Monday, February 20, 2012

Bird Flu Remains A Menace in South Asia.

(Sorry for the late post! I meant to post this like 2 weeks ago! Woops...)

Though relatively forgotten by the mainstream press outside of the latest news about the modified version, bird flu remains enzootic in South and Southeast Asia. While the fervor over a possible pandemic has died down considerably as efforts have been stepped up to regionally contain the virus, elimination from key areas, much less eradication, has proven extremely tricky. Bird flu doesn't fit all of the requirements for a true human virus and despite or because of this, bird flu is a very serious, potentially fatal virus of humans. Though the odds of catching it from an infected bird are low, it can carry a nearly 50% mortality rate.

In South Asia, the past two months have been one long series of setbacks and embarrassments, as India's announcement of the elimination of all wild bird flu in December 2011 has been followed by a total loss of containment along the India-Bangladesh border. Even though India DID eliminate the virus, it couldn't change the infected status of birds in Bangladesh, who subsequently broke through containment, spreading an outbreak that traveled into Nepal. Along the way, the mere presence of the virus in any bird has led to mass cullings and the swift erection of new containment barriers enforced by vaccines and cullings of wild birds. While the government's ability and will to enact these measures gives this story a positive outlook, one cannot ignore that the outbreak began because of a failure to take such measures across borders. Until this can be done, the region can never be truly safe from a new outbreak. Just like with a human virus, complete eradication remains the only option to ensure that any given region is truly safe.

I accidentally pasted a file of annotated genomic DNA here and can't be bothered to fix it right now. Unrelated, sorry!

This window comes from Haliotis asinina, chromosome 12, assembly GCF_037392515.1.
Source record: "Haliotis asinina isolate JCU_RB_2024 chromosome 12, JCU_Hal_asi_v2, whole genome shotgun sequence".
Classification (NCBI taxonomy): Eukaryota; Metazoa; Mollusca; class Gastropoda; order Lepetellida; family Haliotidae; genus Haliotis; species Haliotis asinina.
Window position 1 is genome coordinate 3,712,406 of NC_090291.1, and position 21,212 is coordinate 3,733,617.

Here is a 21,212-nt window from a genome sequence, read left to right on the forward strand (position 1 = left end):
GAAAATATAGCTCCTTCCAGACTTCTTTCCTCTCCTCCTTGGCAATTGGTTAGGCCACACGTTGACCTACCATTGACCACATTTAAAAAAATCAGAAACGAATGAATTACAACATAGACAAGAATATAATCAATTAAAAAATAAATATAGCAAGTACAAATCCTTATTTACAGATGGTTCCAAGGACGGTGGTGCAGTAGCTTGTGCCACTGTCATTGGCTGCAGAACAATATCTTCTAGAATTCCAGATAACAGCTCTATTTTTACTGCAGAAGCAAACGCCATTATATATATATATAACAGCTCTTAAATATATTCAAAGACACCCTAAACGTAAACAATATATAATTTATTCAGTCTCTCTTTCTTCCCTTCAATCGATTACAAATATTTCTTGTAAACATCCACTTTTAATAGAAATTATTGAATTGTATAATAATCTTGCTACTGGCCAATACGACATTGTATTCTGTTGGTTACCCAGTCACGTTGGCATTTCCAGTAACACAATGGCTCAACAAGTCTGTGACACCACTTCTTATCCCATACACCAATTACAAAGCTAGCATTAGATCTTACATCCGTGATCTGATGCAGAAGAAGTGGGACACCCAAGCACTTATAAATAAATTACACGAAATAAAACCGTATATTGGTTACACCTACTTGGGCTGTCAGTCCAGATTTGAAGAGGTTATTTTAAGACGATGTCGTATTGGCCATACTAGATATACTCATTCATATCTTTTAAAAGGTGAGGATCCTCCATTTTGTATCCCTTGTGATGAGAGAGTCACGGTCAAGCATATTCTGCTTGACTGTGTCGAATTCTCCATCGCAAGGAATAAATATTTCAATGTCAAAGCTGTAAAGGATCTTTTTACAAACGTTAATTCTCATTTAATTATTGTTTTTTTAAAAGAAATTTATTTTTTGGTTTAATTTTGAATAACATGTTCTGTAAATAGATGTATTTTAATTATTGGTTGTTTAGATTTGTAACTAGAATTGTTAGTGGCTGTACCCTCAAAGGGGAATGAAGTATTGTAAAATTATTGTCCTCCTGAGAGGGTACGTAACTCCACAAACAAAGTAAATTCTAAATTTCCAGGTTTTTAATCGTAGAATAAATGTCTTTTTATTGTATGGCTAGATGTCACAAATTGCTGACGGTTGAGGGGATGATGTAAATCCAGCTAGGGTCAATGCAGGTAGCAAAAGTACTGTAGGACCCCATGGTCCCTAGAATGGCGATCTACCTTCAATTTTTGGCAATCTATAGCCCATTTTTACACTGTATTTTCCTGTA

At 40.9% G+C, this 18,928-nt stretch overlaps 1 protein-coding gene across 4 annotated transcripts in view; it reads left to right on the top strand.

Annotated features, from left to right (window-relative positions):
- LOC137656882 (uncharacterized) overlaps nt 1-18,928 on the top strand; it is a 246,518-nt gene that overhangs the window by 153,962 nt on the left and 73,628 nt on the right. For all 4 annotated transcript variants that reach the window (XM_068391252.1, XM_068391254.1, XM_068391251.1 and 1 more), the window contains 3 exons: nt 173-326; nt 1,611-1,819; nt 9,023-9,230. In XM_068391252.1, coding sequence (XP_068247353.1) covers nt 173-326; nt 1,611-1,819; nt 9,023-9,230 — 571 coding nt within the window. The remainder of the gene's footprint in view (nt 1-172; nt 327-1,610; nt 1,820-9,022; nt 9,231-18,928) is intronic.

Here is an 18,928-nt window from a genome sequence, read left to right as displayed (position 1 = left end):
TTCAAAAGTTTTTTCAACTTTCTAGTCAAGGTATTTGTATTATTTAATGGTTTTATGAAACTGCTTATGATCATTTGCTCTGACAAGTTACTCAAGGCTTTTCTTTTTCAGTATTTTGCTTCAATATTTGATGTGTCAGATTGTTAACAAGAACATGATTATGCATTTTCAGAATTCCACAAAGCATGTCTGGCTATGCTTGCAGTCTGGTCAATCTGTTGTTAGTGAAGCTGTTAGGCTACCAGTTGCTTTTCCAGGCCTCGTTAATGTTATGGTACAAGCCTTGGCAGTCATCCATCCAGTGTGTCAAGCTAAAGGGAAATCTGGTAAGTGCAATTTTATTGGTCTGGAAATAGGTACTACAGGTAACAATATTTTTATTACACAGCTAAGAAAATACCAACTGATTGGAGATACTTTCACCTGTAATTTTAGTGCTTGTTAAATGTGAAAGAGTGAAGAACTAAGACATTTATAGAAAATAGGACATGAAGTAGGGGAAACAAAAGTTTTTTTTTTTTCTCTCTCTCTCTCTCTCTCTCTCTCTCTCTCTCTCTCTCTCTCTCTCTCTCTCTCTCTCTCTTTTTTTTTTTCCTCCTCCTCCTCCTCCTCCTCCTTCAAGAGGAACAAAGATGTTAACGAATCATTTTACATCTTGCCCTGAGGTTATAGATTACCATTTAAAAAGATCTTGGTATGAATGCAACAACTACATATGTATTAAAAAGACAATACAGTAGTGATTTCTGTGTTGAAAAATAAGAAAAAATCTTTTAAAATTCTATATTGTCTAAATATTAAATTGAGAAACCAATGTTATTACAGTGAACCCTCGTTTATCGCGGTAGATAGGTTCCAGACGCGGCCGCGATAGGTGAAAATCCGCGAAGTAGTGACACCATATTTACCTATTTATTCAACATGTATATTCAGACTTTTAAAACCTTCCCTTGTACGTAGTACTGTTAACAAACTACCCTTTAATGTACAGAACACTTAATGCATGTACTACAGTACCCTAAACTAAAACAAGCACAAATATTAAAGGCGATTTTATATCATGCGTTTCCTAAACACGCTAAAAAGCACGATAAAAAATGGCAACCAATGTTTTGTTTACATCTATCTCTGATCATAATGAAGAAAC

In conclusion, this story should serve to remind us that bird flu remains a real and endemic infection. It should also inform us of the difficulties in controlling and eliminating an epizootic infection. Unlike humans who can tell their doctor if they are sick or who can be easily vaccinated en masse, animals need to be controlled with much stricter options, such as culling, and have no respect for human borders.

-Zachary Herrera
References:
Nepal Outbreak + Response
http://www.google.com/hostednews/afp/article/ALeqM5j7xEcYCva8ncWPDqGc3qKPBJCxzw?docId=CNG.d7502e631fd80bd9b27d505006b05b64.41
Indian Outbreak
http://www.worldpoultry.net/news/bird-flu-prompts-mass-poultry-cullings-in-india-9972.html
More Recent News from Vietnam:
http://www.washingtonpost.com/world/asia-pacific/what-happened-to-bird-flu-deaths-continue-new-strain-outsmarts-poultry-vaccine-in-vietnam/2012/02/17/gIQAEGmAJR_story.html

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